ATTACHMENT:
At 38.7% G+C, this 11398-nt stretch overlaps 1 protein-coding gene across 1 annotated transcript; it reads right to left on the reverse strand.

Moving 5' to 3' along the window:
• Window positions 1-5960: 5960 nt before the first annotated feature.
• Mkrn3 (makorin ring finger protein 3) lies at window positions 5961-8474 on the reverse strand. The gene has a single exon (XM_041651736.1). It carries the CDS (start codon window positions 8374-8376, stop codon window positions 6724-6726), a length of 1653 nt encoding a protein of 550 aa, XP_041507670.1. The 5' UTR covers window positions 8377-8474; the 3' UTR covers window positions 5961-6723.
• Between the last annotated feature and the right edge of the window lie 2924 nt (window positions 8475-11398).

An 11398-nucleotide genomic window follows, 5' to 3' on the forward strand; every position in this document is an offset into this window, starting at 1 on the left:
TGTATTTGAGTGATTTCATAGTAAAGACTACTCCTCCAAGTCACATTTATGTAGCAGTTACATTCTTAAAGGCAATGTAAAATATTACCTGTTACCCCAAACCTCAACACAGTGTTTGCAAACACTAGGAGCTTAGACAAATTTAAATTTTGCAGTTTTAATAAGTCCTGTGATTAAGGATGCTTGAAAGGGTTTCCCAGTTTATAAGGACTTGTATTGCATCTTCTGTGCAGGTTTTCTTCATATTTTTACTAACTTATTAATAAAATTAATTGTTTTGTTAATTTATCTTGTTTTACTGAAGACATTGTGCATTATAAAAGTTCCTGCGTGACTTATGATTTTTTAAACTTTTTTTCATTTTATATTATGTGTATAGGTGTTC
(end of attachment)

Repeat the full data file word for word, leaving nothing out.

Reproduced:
At 38.7% G+C, this 11398-nt stretch overlaps 1 protein-coding gene across 1 annotated transcript; it reads right to left on the reverse strand.

Moving 5' to 3' along the window:
• Window positions 1-5960: 5960 nt before the first annotated feature.
• Mkrn3 (makorin ring finger protein 3) lies at window positions 5961-8474 on the reverse strand. The gene has a single exon (XM_041651736.1). It carries the CDS (start codon window positions 8374-8376, stop codon window positions 6724-6726), a length of 1653 nt encoding a protein of 550 aa, XP_041507670.1. The 5' UTR covers window positions 8377-8474; the 3' UTR covers window positions 5961-6723.
• Between the last annotated feature and the right edge of the window lie 2924 nt (window positions 8475-11398).

An 11398-nucleotide genomic window follows, 5' to 3' on the forward strand; every position in this document is an offset into this window, starting at 1 on the left:
TGTATTTGAGTGATTTCATAGTAAAGACTACTCCTCCAAGTCACATTTATGTAGCAGTTACATTCTTAAAGGCAATGTAAAATATTACCTGTTACCCCAAACCTCAACACAGTGTTTGCAAACACTAGGAGCTTAGACAAATTTAAATTTTGCAGTTTTAATAAGTCCTGTGATTAAGGATGCTTGAAAGGGTTTCCCAGTTTATAAGGACTTGTATTGCATCTTCTGTGCAGGTTTTCTTCATATTTTTACTAACTTATTAATAAAATTAATTGTTTTGTTAATTTATCTTGTTTTACTGAAGACATTGTGCATTATAAAAGTTCCTGCGTGACTTATGATTTTTTAAACTTTTTTTCATTTTATATTATGTGTATAGGTGTTC